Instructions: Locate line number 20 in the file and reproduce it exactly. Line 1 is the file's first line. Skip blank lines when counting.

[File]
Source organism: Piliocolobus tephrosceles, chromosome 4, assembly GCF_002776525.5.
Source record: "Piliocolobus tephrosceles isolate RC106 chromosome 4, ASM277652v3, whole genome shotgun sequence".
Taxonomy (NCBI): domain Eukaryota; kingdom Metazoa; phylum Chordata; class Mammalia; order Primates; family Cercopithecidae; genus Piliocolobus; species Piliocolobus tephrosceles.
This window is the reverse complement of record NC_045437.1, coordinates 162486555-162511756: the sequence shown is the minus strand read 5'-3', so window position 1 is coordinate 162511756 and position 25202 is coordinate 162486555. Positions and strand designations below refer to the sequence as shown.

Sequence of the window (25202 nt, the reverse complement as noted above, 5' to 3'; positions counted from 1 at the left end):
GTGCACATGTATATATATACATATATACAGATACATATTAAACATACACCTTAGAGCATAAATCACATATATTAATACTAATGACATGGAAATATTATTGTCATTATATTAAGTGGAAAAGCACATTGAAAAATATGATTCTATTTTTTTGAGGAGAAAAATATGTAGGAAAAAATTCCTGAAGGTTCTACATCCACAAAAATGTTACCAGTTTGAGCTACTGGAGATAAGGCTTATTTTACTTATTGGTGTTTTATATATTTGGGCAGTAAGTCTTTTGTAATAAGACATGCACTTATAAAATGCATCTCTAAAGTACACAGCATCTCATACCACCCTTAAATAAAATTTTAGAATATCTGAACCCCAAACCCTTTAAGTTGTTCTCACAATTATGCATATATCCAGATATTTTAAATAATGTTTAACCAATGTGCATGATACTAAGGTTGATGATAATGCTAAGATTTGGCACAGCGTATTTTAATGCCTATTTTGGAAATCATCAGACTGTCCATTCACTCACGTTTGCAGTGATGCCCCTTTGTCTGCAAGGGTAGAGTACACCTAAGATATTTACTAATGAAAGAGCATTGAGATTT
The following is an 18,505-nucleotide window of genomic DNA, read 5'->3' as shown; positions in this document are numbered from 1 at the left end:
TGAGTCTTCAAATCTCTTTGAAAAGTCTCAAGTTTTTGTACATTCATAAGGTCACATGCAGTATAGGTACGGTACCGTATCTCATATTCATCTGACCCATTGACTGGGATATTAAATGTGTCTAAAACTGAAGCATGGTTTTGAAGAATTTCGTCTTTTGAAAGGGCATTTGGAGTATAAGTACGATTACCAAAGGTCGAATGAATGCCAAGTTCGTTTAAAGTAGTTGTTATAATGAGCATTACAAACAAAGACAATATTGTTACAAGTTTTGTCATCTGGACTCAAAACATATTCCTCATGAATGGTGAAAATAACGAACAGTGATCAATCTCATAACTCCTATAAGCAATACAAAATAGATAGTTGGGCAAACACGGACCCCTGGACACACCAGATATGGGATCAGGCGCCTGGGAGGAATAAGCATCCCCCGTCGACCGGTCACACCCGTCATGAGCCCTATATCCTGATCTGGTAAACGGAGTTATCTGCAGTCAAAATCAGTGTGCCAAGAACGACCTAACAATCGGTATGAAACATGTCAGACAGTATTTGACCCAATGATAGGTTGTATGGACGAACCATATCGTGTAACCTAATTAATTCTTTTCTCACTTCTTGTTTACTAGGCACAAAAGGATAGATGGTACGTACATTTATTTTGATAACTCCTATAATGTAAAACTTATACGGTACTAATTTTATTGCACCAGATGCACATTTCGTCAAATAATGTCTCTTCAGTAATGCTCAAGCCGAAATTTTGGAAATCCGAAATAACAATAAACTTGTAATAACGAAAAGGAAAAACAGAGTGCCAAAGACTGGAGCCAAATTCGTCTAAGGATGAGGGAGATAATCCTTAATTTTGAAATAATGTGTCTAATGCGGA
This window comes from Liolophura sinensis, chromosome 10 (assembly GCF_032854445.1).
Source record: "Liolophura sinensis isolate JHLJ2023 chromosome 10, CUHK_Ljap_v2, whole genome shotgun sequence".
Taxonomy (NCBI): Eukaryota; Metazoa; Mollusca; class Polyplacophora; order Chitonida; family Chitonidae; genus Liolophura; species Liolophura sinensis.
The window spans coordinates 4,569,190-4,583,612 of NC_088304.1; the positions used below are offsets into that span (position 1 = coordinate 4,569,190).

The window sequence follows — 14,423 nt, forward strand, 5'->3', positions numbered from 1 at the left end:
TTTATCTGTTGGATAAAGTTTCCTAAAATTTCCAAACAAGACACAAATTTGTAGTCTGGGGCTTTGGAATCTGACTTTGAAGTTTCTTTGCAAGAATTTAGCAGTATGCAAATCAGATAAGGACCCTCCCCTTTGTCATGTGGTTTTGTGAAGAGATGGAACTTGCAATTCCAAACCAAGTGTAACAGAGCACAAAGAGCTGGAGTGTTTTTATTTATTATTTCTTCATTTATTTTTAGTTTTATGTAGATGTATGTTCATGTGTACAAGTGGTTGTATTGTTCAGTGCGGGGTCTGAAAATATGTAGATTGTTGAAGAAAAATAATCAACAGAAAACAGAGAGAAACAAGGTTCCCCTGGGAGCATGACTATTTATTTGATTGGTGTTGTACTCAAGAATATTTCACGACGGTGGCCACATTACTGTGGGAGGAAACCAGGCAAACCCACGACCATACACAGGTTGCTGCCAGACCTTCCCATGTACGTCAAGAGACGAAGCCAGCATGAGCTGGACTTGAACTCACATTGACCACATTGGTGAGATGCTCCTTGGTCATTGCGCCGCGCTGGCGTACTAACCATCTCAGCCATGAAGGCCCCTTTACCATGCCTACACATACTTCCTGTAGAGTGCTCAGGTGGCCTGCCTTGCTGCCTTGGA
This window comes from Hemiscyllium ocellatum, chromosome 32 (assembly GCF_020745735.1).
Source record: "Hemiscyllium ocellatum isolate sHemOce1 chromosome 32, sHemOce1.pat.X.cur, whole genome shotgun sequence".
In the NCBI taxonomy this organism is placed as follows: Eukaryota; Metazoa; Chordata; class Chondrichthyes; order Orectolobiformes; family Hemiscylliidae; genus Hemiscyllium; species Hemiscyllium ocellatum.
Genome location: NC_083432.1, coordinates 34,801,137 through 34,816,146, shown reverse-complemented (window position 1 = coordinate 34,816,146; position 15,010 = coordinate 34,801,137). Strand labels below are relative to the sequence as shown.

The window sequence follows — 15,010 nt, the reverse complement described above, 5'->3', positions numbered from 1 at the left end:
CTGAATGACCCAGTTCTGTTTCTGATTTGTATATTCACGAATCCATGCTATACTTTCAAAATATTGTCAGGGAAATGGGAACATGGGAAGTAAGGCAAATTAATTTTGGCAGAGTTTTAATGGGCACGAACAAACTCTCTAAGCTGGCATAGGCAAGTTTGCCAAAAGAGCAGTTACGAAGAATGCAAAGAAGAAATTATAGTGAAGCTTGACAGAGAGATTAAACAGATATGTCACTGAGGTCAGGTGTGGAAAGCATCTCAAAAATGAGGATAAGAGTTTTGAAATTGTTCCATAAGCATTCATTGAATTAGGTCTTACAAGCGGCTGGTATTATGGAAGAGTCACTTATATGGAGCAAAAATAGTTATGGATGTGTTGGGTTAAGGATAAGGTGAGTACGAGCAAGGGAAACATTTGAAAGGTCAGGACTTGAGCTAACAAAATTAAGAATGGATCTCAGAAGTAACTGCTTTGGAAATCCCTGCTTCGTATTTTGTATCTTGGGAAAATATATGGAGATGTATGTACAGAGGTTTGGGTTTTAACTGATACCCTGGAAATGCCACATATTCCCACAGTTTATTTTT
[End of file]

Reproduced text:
CTGAATGACCCAGTTCTGTTTCTGATTTGTATATTCACGAATCCATGCTATACTTTCAAAATATTGTCAGGGAAATGGGAACATGGGAAGTAAGGCAAATTAATTTTGGCAGAGTTTTAATGGGCACGAACAAACTCTCTAAGCTGGCATAGGCAAGTTTGCCAAAAGAGCAGTTACGAAGAATGCAAAGAAGAAATTATAGTGAAGCTTGACAGAGAGATTAAACAGATATGTCACTGAGGTCAGGTGTGGAAAGCATCTCAAAAATGAGGATAAGAGTTTTGAAATTGTTCCATAAGCATTCATTGAATTAGGTCTTACAAGCGGCTGGTATTATGGAAGAGTCACTTATATGGAGCAAAAATAGTTATGGATGTGTTGGGTTAAGGATAAGGTGAGTACGAGCAAGGGAAACATTTGAAAGGTCAGGACTTGAGCTAACAAAATTAAGAATGGATCTCAGAAGTAACTGCTTTGGAAATCCCTGCTTCGTATTTTGTATCTTGGGAAAATATATGGAGATGTATGTACAGAGGTTTGGGTTTTAACTGATACCCTGGAAATGCCACATATTCCCACAGTTTATTTTT